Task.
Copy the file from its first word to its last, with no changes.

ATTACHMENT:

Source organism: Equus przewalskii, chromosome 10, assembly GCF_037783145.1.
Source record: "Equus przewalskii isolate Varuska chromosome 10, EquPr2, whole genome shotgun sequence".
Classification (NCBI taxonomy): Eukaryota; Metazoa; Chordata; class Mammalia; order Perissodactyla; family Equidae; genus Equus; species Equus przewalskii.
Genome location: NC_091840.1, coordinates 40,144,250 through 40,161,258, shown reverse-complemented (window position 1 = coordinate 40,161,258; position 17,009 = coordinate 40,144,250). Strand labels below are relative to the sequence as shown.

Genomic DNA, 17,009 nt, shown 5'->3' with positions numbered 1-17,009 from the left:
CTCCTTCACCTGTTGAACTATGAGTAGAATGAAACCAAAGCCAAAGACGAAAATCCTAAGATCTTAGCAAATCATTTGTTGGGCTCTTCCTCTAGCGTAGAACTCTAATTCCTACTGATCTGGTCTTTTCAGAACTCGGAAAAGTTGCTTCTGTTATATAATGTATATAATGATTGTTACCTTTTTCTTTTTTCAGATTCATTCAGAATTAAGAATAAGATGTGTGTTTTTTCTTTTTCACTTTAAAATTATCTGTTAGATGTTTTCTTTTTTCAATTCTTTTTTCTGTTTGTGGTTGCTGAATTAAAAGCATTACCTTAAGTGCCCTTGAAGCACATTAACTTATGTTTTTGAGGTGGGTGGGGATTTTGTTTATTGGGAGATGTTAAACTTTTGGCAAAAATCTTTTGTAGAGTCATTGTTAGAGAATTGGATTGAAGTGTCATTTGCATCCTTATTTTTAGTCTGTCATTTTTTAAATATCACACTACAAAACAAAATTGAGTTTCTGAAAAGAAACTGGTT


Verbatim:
Source organism: Equus przewalskii, chromosome 10, assembly GCF_037783145.1.
Source record: "Equus przewalskii isolate Varuska chromosome 10, EquPr2, whole genome shotgun sequence".
Classification (NCBI taxonomy): Eukaryota; Metazoa; Chordata; class Mammalia; order Perissodactyla; family Equidae; genus Equus; species Equus przewalskii.
Genome location: NC_091840.1, coordinates 40,144,250 through 40,161,258, shown reverse-complemented (window position 1 = coordinate 40,161,258; position 17,009 = coordinate 40,144,250). Strand labels below are relative to the sequence as shown.

Genomic DNA, 17,009 nt, shown 5'->3' with positions numbered 1-17,009 from the left:
CTCCTTCACCTGTTGAACTATGAGTAGAATGAAACCAAAGCCAAAGACGAAAATCCTAAGATCTTAGCAAATCATTTGTTGGGCTCTTCCTCTAGCGTAGAACTCTAATTCCTACTGATCTGGTCTTTTCAGAACTCGGAAAAGTTGCTTCTGTTATATAATGTATATAATGATTGTTACCTTTTTCTTTTTTCAGATTCATTCAGAATTAAGAATAAGATGTGTGTTTTTTCTTTTTCACTTTAAAATTATCTGTTAGATGTTTTCTTTTTTCAATTCTTTTTTCTGTTTGTGGTTGCTGAATTAAAAGCATTACCTTAAGTGCCCTTGAAGCACATTAACTTATGTTTTTGAGGTGGGTGGGGATTTTGTTTATTGGGAGATGTTAAACTTTTGGCAAAAATCTTTTGTAGAGTCATTGTTAGAGAATTGGATTGAAGTGTCATTTGCATCCTTATTTTTAGTCTGTCATTTTTTAAATATCACACTACAAAACAAAATTGAGTTTCTGAAAAGAAACTGGTT